In December 2022, Kazakhstan’s migration service said that as many as 2.9 million Russian citizens crossed the border with Kazakhstan that year, though both official and independent reports estimate the number of those who remained in the country to be around 100,000.  

“Everyone asks: ‘Why did you run to Kazakhstan? It is not safe here!’ Well, most of us just didn’t have passports [for traveling abroad]!” said Baltatarova.

					Locals in a square in Astana, Kazkahstan's capital.					 					Sergei Fadeichev / TASS
Locals in a square in Astana, Kazkahstan's capital. Sergei Fadeichev / TASS

Kazakhstan’s government has not backed Russia’s invasion of Ukraine and refused to recognize occupied Ukrainian territories as a part of Russia.

At the same time, it retains strong ties to Russia economically and through its membership in a number of Russia-led regional projects, including the Eurasian Economic Union (EEU), the Collective Security Treaty Organization (CSTO) and the Commonwealth of Independent States (CIS).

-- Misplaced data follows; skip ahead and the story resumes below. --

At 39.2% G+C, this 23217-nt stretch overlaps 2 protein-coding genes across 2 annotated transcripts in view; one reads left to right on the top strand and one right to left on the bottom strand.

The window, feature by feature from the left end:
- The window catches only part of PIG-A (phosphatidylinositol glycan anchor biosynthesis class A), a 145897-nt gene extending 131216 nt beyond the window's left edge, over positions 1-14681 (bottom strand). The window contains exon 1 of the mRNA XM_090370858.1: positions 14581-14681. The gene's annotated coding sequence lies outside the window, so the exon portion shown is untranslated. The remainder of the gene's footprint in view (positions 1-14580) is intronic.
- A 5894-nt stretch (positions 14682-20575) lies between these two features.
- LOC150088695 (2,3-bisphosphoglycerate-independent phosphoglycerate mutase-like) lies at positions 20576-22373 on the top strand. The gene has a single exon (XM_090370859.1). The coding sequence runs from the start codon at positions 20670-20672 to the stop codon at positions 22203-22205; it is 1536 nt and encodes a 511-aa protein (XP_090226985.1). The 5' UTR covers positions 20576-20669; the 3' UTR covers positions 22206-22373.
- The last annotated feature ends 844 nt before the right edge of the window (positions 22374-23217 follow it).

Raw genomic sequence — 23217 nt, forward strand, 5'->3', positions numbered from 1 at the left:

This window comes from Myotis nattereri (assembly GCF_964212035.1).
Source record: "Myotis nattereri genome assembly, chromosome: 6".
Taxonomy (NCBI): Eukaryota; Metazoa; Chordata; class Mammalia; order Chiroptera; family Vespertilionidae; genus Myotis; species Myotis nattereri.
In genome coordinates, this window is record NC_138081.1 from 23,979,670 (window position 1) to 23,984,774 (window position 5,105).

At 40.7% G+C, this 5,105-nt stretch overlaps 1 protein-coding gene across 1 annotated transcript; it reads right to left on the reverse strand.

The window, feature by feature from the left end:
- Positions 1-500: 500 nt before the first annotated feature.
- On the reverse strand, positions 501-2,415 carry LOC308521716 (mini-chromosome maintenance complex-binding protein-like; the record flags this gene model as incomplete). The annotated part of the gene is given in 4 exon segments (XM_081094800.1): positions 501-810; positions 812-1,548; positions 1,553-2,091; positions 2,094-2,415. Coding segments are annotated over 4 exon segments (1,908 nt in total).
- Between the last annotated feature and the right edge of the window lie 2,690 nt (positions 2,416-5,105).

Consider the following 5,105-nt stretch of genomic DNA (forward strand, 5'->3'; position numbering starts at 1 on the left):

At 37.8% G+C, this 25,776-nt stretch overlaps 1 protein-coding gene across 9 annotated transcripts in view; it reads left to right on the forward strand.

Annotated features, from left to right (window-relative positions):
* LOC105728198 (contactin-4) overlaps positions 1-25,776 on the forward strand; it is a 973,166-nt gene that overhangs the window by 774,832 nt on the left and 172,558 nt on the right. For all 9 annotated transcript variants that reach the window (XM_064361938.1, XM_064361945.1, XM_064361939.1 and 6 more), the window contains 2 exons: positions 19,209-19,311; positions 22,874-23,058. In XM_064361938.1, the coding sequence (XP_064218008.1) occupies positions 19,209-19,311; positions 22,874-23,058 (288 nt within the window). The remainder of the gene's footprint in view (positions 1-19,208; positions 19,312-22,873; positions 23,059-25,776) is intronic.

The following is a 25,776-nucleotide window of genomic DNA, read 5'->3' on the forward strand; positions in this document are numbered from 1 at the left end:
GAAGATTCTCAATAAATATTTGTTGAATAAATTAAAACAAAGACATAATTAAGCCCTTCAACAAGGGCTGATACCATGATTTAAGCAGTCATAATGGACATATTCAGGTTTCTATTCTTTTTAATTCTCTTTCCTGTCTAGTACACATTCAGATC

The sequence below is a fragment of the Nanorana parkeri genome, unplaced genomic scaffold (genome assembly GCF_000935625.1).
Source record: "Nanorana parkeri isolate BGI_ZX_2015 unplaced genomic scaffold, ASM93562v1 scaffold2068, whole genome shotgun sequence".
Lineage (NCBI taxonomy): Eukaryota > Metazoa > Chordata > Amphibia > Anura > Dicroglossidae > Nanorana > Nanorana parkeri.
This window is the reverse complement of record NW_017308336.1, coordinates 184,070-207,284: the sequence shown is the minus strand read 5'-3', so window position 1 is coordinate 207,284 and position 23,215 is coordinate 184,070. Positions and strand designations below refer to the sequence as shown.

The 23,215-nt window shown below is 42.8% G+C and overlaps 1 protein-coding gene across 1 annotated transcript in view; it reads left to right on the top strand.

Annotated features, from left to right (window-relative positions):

So while Kazakhstan isn’t keen to aid Moscow by arresting and handing over exiles facing war-related prosecution at home, a range of bilateral agreements with Russia prevents it from allowing wanted exiles to travel onward to a third country. 

Legal procedures require Kazakh border officials to turn wanted persons attempting to cross the border to the police, which, in turn, most often stays short of going ahead with the extradition process. 

“Kazakhstan is standing at a crossroads: On one hand, it has a partnership with the Russian Federation, on the other — Kazakhstan’s government doesn’t want to see any fuss being made about them helping Russia,” said Denis Dzhivaga, a deputy director at the Kazakhstan International Bureau for Human Rights and Rule of Law (KIBHR).